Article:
To maximize the lifetime of flash SSDs, we study techniques that can reduce the number of write operations, which consume the life-cycle of flash memory cells. Unlike previous approaches of flash memory life-cycle management, which balance the wear-level of flash memory cells through data migration, we focus on reducing the internal data movement overhead introduced by flash memory SSD firmware to mask the long latency of small random write. We found that the internal data movement overhead can be managed effectively by capacity over-provisioning based on the write request working-set size, and we show a theoretical analysis to illustrate the relationship between the minimal over-provisioning capacity and the page allocation policy to achieve zero data movement overhead. Based on these findings, two SSD firmware page allocation algorithms are proposed to improve the capacity efficiency. Our trace-driven simulation using the Microsoft SSD extension of the well-known Disksim simulator shows that the proposed algorithm can significantly reduce the internal data movement overhead.

Committee:

Xiaodong Zhang, PhD (Advisor); Feng Qin, PhD (Committee Member)

Subjects:

Computer Science

Keywords:

flash memory; disk cache; cache algorithms; page allocation algorithm; firmware

Chen, BainanHardware Implementation of Error Control Decoders
Master of Sciences, Case Western Reserve University, 2008, Computer Engineering

In this thesis, an FPGA implementation of a factorization processor for algebraic soft-decision Reed-Solomon (RS) decoding is first presented. The design is based on the root-order prediction architecture and extensible for the factorization of polynomials with designated degrees. Parallel processing is exploited to speed up the polynomial updating involved in the factorization. To resolve the data dependency issue in parallel polynomial updating, an efficient coefficient storage and transfer scheme with small memory requirement and low latency is proposed. Synthesis results show that the factorization processor for a (255, 239) RS code with maximum multiplicity four can achieve an average decoding speed of 226 Mbps on a Xilinx Virtex-II FPGA device when the frame error rate is less than 10-2.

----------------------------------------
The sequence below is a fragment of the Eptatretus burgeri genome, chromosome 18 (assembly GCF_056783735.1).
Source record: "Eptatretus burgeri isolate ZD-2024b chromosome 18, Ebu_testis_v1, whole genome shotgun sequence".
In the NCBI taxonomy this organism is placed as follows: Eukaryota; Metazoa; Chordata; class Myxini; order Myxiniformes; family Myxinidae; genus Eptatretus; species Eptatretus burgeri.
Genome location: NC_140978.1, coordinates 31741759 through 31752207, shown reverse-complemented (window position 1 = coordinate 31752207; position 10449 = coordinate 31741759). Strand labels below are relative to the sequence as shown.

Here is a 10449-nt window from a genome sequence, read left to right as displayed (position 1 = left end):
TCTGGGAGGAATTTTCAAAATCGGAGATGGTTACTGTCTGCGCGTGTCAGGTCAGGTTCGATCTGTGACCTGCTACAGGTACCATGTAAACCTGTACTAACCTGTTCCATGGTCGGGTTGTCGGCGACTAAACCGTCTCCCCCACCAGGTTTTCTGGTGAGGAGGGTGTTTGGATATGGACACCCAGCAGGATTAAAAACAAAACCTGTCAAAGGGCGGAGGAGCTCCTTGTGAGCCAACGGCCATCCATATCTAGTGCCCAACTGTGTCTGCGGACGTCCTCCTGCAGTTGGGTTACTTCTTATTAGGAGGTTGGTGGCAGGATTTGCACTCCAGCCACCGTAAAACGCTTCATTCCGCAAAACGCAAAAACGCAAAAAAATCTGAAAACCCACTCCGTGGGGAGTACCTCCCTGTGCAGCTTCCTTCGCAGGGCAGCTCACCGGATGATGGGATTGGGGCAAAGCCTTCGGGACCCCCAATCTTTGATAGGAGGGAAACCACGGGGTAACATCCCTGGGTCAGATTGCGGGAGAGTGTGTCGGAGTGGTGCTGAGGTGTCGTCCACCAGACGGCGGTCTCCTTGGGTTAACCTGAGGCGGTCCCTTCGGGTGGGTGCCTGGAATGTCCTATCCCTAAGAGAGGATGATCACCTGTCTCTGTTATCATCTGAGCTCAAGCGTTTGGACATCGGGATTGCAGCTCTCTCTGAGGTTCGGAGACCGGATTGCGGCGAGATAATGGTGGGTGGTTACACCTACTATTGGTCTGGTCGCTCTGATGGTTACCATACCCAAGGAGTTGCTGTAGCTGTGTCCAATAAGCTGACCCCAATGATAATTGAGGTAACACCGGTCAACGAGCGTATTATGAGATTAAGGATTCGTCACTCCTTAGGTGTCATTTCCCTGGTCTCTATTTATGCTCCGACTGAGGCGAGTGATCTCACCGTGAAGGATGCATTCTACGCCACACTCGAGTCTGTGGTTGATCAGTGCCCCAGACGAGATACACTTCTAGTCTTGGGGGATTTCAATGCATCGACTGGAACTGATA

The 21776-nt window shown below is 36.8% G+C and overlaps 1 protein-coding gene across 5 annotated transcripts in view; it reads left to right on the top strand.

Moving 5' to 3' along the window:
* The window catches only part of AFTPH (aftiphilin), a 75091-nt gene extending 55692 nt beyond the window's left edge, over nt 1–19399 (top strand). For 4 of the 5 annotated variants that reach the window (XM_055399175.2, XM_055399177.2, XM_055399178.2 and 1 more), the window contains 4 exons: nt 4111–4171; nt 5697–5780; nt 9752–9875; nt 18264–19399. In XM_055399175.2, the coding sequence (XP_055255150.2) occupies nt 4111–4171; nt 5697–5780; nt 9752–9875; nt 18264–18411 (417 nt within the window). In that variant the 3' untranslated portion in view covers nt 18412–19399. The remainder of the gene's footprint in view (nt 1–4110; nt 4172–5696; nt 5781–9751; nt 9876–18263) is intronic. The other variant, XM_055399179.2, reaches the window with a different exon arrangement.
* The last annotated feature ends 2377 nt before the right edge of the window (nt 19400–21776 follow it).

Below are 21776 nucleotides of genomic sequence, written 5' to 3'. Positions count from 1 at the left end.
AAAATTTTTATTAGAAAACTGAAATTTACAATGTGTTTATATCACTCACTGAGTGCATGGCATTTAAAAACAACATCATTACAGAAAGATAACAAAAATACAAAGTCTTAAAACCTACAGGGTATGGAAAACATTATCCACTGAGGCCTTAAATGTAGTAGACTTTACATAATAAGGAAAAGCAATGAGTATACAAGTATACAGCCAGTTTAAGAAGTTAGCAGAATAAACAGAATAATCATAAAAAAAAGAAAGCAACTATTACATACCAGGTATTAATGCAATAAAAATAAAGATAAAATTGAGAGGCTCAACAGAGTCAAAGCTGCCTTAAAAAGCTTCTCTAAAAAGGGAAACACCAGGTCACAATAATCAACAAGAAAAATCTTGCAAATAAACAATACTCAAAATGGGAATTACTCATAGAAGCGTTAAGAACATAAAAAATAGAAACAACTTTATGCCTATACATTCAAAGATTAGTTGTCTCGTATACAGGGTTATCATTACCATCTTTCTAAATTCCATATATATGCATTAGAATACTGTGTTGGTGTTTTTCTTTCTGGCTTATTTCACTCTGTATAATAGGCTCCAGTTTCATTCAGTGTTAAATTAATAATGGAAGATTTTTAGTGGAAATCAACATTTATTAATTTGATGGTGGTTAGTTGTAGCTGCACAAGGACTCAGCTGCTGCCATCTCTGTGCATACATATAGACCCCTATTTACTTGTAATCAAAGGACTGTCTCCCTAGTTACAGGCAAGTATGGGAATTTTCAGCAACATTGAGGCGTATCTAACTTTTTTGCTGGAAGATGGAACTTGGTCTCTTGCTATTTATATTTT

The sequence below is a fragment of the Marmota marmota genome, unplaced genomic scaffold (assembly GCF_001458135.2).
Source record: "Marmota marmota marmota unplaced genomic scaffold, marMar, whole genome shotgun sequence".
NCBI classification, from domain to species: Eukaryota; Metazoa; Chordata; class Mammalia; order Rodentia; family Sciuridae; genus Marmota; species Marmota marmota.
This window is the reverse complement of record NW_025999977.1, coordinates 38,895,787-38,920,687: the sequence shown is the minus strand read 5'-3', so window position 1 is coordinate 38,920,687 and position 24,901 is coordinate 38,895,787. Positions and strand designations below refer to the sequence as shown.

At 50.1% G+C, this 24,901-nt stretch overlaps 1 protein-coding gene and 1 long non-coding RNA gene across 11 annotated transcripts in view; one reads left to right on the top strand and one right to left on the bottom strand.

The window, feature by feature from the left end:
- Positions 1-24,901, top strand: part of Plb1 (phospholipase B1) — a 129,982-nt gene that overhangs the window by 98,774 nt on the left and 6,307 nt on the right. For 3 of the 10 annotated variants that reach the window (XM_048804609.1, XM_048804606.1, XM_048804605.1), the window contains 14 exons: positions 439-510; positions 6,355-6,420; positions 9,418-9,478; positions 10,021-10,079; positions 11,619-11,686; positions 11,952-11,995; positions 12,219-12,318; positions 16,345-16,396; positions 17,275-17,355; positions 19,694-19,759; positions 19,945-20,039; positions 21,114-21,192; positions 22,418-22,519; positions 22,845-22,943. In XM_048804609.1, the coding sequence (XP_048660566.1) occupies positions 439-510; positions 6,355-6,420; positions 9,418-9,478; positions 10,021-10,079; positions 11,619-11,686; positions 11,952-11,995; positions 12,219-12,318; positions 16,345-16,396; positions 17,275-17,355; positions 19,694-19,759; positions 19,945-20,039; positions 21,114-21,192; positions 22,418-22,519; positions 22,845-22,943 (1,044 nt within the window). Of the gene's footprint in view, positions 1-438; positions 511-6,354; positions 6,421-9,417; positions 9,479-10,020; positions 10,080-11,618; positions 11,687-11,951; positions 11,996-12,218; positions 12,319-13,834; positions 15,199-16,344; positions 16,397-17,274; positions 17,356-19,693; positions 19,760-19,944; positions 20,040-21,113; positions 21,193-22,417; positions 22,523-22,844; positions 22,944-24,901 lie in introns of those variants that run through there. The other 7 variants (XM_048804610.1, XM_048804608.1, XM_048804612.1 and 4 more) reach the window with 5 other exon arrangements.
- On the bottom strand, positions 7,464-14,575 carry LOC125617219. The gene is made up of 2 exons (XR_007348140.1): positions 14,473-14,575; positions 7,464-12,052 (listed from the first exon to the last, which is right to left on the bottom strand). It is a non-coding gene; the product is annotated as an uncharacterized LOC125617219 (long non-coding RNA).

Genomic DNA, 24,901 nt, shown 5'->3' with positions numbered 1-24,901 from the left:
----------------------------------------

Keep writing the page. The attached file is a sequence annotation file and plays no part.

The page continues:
Next, an FPGA implementation of a factorization processor for algebraic soft-decision bit-level generalized minimum distance (BGMD) RS decoding is presented. The BGMD factorization processor utilizes a low-latency and prediction-free scheme for root computation. Furthermore, parallel processing architectures and efficient coefficient storage schemes are employed to reduce the latency. Synthesis results show that the BGMD factorization processor for a (255, 239) RS code with maximum multiplicity two can achieve a decoding speed of 815 Mbps on a Xilinx Virtex-II FPGA device.